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Cultural, practical experience contribute to youth unemployment below 8 percent

EAST GRAND FORKS, Minn. -- Alex Barta, 18, described himself as a "jack of all trades" as he manned the concessions and ticket counter Monday afternoon at River Cinema 15 in East Grand Forks.

Alex Barta, working with Corrine Dahlquist, at River Cinema in East Grand Forks, Minn., is looking forward to earning some money over the holidays during break from college at NDSU. Photo by Eric Hylden/Forum News Service
Alex Barta, working with Corrine Dahlquist, at River Cinema in East Grand Forks, Minn., is looking forward to earning some money over the holidays during break from college at NDSU. Photo by Eric Hylden/Forum News Service

EAST GRAND FORKS, Minn. - Alex Barta, 18, described himself as a “jack of all trades” as he manned the concessions and ticket counter Monday afternoon at River Cinema 15 in East Grand Forks.

“You work the cash register, sell popcorn, sell tickets,” Barta said, ticking through the duties of the job. “You clean theaters, so that’s walking around and sweeping back there, you clean and mop everything over here and you switch things out when there’s not a lot left.”

Barta, a freshman at North Dakota State University, is back in town for winter break. That means he’s back to earning some extra cash at his old movie theater gig he picked up last November when he was 17 and still in high school.

At that point, he said everyone he knew at school had a job of some kind. According to data compiled for the U.S. Bureau of Labor Statistics, Barta and his peers weren’t alone.

Population surveys suggest North Dakota saw the lowest youth unemployment rate this year in the U.S. So far in 2016, the unemployment rate for state residents ages 16-19 is about 5.7 percent. Across the Red River, Minnesota has a rate of about 7.6 percent. Nationwide, that rate is about 15.2 percent.

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As with the unemployment rate for the general population, the youth statistic points to the number of individuals actively looking for work, as opposed to those who voluntarily opt out of the labor pool.

Keith Reitmeier is the customer service area manager for the Grand Forks office of Job Service North Dakota. When discussing the low rate of youth unemployment, he points to historically high rates of labor involvement among the young people of the state.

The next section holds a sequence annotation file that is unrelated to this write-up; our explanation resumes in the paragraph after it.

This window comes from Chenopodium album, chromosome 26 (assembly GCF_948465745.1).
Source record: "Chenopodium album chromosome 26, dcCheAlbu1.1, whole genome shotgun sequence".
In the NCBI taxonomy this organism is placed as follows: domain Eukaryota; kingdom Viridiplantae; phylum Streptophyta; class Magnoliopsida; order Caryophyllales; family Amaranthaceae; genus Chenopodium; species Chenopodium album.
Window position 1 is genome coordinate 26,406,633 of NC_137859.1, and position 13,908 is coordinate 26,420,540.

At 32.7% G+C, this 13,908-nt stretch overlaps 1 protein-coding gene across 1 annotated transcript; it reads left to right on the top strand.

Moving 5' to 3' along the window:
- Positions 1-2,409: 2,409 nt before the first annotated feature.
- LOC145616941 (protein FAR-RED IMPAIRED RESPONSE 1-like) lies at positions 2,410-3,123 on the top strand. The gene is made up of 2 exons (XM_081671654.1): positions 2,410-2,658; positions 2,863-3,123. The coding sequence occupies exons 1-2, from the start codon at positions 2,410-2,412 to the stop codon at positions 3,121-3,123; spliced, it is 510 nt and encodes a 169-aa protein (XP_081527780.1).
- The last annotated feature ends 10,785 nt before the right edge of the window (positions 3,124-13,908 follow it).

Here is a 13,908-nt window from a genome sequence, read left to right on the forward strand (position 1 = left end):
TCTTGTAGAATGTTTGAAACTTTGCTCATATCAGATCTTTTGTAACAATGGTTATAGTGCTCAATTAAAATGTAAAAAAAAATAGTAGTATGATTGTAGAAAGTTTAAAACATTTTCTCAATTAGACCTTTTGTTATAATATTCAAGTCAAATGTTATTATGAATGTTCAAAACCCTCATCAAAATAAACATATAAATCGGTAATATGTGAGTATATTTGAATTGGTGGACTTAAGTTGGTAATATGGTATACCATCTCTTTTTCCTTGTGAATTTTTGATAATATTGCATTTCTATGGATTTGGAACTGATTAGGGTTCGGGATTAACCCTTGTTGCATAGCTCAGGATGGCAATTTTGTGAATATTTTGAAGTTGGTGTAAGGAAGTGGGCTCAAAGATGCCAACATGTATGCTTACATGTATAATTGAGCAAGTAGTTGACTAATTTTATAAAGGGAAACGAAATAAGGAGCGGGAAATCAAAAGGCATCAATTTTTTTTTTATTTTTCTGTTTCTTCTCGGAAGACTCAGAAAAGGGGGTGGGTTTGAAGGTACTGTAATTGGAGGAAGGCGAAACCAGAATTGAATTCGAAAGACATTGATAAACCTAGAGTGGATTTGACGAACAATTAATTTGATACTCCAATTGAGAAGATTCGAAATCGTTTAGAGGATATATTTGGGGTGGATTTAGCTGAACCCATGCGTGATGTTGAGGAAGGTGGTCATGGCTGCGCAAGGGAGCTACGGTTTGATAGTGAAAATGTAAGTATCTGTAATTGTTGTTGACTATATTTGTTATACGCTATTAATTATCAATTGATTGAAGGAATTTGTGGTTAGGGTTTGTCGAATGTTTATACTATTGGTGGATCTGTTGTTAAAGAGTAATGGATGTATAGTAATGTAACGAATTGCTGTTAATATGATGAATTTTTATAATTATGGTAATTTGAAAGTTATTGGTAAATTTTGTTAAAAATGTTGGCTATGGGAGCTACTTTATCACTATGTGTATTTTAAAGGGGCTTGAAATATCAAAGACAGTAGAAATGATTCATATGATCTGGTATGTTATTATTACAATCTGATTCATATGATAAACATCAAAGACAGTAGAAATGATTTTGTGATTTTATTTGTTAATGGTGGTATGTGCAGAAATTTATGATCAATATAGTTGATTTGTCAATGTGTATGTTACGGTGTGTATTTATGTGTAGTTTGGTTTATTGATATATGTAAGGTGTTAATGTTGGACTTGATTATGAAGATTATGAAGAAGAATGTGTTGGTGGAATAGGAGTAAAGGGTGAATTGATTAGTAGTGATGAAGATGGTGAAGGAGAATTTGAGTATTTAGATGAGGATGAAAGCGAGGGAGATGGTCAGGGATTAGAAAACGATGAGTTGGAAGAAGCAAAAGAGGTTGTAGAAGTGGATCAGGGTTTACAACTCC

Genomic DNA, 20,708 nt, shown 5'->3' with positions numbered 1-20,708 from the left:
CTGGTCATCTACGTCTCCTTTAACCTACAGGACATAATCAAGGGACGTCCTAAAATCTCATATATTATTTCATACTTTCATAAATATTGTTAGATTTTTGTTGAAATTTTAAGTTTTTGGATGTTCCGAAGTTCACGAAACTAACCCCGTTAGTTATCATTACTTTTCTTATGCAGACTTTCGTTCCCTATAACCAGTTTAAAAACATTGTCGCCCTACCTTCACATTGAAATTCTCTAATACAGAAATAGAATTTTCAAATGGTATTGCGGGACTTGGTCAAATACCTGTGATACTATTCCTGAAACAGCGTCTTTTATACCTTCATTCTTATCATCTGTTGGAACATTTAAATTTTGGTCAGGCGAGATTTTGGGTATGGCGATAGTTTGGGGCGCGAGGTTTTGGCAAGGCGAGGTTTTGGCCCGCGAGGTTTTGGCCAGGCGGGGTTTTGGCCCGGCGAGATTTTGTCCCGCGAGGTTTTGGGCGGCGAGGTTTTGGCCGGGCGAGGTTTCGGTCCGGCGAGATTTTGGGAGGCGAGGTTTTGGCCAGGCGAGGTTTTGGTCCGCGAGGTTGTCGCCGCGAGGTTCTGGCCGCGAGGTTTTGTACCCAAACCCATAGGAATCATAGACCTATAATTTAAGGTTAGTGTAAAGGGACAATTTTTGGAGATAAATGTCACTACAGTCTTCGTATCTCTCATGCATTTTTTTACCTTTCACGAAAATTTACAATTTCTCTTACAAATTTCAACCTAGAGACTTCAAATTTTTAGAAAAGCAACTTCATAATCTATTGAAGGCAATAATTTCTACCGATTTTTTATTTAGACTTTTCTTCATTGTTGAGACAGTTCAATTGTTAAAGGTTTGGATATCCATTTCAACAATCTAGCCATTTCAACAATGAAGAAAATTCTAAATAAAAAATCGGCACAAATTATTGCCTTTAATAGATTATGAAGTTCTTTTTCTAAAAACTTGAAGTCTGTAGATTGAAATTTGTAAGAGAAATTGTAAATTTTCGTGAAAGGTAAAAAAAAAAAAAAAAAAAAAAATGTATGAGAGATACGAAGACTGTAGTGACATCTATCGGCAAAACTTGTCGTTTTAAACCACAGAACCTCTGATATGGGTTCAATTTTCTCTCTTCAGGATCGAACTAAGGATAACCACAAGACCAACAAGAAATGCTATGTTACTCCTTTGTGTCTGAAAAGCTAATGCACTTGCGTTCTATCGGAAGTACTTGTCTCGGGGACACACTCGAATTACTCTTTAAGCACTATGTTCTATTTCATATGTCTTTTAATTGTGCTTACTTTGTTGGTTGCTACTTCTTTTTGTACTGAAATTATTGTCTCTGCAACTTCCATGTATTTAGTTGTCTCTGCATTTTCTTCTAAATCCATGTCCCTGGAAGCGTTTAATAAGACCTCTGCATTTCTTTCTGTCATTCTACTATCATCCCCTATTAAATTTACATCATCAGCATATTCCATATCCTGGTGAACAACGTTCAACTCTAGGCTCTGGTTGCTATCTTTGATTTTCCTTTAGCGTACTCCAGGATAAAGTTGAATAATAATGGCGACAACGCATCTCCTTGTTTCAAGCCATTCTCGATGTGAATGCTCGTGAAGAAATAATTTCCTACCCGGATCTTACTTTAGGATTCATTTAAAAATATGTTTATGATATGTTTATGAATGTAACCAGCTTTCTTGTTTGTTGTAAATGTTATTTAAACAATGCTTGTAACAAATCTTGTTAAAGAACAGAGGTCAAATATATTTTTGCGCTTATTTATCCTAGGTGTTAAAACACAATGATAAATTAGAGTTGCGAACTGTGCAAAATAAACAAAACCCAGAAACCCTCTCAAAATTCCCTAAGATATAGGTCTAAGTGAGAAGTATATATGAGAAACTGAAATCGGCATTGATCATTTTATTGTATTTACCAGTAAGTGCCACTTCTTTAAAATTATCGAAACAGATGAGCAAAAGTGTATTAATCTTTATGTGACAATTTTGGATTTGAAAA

Reitmeier attributes the current situation in part to a cultural appreciation of getting the job done.

“A lot of these kids come from families that believe in work ethic and think it’s a good experience for them to get a job,” he said. “Besides, these young people are smart - they know it costs money to go beyond high school and get education and training, and it’s always good to enter the workforce to see what it’s like.”

Career stepping stone For some workers, an early dip in the labor pool can build into a career.

Jeff Westrem, human resource director for the regional Hugo’s chain of grocery stores, got his start in the business by bagging groceries as a high schooler back in 1976. He bags fewer groceries these days, but is still doing his part at Hugo’s about 40 years later.

“We’ve hired a lot of college and high school students over the years,” Westrem said. He estimated the combined force of the students makes up roughly 20 percent of Hugo’s staff and said flexibility in work scheduling helped make the business attractive to student workers.”

That flexibility plays across industries. In the retail world, Julie Gilbraith, executive team leader for human resources at Target in Grand Forks, said the ability to adapt is shared between the business and its younger employees.

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Gilbraith is another worker who stayed working for the company where she started - though she’s been at different locations, she began working for Target about 33 years ago while studying at University of North Dakota.

For student workers, Gilbraith said the business offers the opportunity for a mutually beneficial deal when it comes to scheduling.

“We run all kinds of different shifts, so the flexibility works great,” she said. “We’re as flexible with them as they are with us.”

The rise of extracurricular activities has increasingly eaten into the time many students of the past may have used for working. When Barta was in high school, he said he worked at the movie theater mainly on the weekends.

“When I was in school, I was in an extracurricular every single part of the year,” he said. “During summer it was whatever, but during the year you had to balance.”

Part of the draw to working at the theater was the element of flexibility, Barta said. His other motivations for working fell into categories ranging from earning money to social atmosphere to personal enrichment. Overall, he cites his early work experience as a solid primer for the future.

“It’s been good to know I can handle having work, but also school and other things going on at the same time,” Barta said. “It comes down to knowing when I have work, coming in on time and being productive while I’m here. It’s been a good year of working to prepare myself for what’s going to happen later in life.”


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Alex Barta is able to work some hours at River Cinema in East Grand Forks, Minn., over the holiday break. Photo by Eric Hylden/Forum News Service
Alex Barta is able to work some hours at River Cinema in East Grand Forks, Minn., over the holiday break. Photo by Eric Hylden/Forum News Service

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